The real hate that hate produced
Cyril Josh Barker | 3/30/2017, midnight
James Harris Jackson is not mentally unstable. He’s a domestic terrorist.
The recent stabbing of an elderly Black man by the self-proclaimed white supremacist puts him in the same category as the 9/11 hijackers and the Boston Massacre bombers.
March 17, Jackson, 29, traveled by bus from Baltimore, Md. to New York City with the intention of killing Black men. Three days later, he went to the Hell’s Kitchen neighborhood and walked up to 66-year-old Timothy Caughman with an 18-inch sword and stabbed him to death. Jackson turned himself in to police March 22 and told police he planned to attack more Black men in Times Square.
Jackson is charged with murder in the first and second degrees as an act of terrorism, murder in the second degree as a hate crime and three counts of criminal possession of a weapon.
In a jailhouse interview, Jackson, a U.S. Army veteran, said he was raised by a liberal family but was lifelong white supremacists himself, even though he voted for Barack Obama. He wanted to kill Black men to prevent interracial relationships. He was a frequent visitor of the Daily Stormer website, a known place for white supremacist rhetoric.
“The white race is being eroded. ... No one cares about you. The Chinese don’t care about you, the Blacks don’t care about you,” he said. “I had been thinking about it for a long time, for the past couple of years. I figured I would end up getting shot by police, kill myself or end up in jail.”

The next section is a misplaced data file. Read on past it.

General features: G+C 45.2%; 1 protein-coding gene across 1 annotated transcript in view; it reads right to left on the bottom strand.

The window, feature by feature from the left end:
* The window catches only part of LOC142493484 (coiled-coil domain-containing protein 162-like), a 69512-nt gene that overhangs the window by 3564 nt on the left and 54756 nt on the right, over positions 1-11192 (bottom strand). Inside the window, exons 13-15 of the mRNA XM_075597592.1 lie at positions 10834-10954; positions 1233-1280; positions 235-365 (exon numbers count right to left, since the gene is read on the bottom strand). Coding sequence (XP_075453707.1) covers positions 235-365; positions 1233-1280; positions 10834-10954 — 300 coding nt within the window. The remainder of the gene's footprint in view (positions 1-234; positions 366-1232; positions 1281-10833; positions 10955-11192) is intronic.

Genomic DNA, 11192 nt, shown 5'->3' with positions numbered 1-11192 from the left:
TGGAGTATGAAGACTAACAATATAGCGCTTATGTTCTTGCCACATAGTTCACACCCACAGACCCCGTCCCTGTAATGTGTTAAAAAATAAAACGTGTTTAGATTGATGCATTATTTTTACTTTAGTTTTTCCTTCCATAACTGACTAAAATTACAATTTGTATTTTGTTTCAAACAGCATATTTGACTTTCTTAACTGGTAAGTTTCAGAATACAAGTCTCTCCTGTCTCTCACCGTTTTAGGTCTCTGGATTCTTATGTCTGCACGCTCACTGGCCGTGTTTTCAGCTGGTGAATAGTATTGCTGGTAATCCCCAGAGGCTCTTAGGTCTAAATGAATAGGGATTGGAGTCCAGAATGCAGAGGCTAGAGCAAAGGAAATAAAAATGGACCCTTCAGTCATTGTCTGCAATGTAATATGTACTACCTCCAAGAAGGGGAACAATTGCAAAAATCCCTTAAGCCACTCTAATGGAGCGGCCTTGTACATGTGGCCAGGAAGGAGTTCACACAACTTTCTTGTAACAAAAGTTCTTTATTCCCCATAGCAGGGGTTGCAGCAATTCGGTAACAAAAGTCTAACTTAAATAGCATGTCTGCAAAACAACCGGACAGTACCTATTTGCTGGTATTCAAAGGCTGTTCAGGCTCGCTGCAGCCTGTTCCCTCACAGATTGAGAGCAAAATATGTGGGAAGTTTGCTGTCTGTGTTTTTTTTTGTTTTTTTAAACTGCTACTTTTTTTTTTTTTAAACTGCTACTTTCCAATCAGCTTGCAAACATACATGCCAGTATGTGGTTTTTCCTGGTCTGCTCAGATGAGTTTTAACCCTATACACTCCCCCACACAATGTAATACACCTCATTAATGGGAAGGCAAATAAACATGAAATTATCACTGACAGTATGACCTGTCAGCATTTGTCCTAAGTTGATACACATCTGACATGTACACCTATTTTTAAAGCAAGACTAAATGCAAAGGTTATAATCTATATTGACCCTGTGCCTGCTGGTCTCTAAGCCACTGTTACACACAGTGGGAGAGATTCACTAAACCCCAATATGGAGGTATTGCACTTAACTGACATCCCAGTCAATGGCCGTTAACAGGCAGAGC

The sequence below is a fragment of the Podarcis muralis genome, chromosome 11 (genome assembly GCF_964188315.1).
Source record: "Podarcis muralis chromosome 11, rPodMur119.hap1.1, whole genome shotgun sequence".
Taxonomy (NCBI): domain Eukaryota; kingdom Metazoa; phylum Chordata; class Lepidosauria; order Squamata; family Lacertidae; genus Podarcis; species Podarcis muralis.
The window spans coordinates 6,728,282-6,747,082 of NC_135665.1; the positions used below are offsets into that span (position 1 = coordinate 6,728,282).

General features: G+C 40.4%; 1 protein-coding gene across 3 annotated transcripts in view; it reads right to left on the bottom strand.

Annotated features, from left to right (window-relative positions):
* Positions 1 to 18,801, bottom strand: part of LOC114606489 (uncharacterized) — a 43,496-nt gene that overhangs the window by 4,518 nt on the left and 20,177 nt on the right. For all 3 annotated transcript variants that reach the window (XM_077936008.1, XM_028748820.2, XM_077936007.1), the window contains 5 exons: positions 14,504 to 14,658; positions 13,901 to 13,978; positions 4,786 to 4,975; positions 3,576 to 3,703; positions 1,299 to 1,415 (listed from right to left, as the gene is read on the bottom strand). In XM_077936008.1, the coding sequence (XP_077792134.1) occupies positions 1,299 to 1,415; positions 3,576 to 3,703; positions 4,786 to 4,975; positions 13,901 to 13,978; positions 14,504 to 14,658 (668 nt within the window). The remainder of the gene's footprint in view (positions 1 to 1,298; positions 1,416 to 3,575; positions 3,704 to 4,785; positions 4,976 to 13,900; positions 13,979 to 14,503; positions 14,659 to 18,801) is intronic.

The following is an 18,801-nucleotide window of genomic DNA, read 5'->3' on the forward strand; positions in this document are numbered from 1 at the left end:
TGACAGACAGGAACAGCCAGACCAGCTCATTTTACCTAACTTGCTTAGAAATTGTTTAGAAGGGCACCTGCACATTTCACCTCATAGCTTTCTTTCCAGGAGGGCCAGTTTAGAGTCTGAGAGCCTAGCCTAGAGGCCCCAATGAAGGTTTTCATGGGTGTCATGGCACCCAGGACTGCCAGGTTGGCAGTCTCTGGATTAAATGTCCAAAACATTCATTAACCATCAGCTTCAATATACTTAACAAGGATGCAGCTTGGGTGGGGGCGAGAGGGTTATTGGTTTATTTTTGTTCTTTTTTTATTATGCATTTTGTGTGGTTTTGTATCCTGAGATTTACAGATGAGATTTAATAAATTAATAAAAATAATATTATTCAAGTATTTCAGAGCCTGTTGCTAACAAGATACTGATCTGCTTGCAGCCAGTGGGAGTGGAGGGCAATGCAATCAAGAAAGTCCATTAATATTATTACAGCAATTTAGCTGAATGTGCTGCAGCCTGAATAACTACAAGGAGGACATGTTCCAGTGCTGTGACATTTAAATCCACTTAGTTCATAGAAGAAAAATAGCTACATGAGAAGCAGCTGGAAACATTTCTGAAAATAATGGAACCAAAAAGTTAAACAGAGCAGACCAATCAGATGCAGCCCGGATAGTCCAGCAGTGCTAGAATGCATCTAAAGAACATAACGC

Jackson added that he wanted to kill “a young thug” or “a successful older Black man with blonds” and regretted killing Caughman because of his age.
Caughman is being remembered as a man who was well-loved by his neighbors and family. Raised in the South Jamaica Houses in Queens, he held an associated degree from Brooklyn College and was a social service worker.
On the night of his murder, Caughman was collecting cans and bottles for recycling to earn money not far from where he lived in the Barbour Hotel on West 36th Street.
Active on social media, he often took photos with celebrities, including Beyoncé, Oprah Winfrey and Wyclef Jean.
“Can and bottle recycler, autograph collector in New York City and I would love to visit California,” he said in his profile bio. “I’m a good businessman.”
“He was an extremely gracious individual and respectful of his neighbors,” said Svein Jorgensen, the manager of the building where Caughman lived, in one interview.
The focus is now shifting to how such a hate crime could happen in New York City, which thrives on diversity. Officials are speaking out about the crime in hopes of igniting a movement for more tolerance among New Yorkers.
“James Jackson prowled the streets of New York for three days in search of a Black person to assassinate in order to launch a campaign of terrorism against our Manhattan community and the values we celebrate,” said Manhattan District Attorney Cy Vance.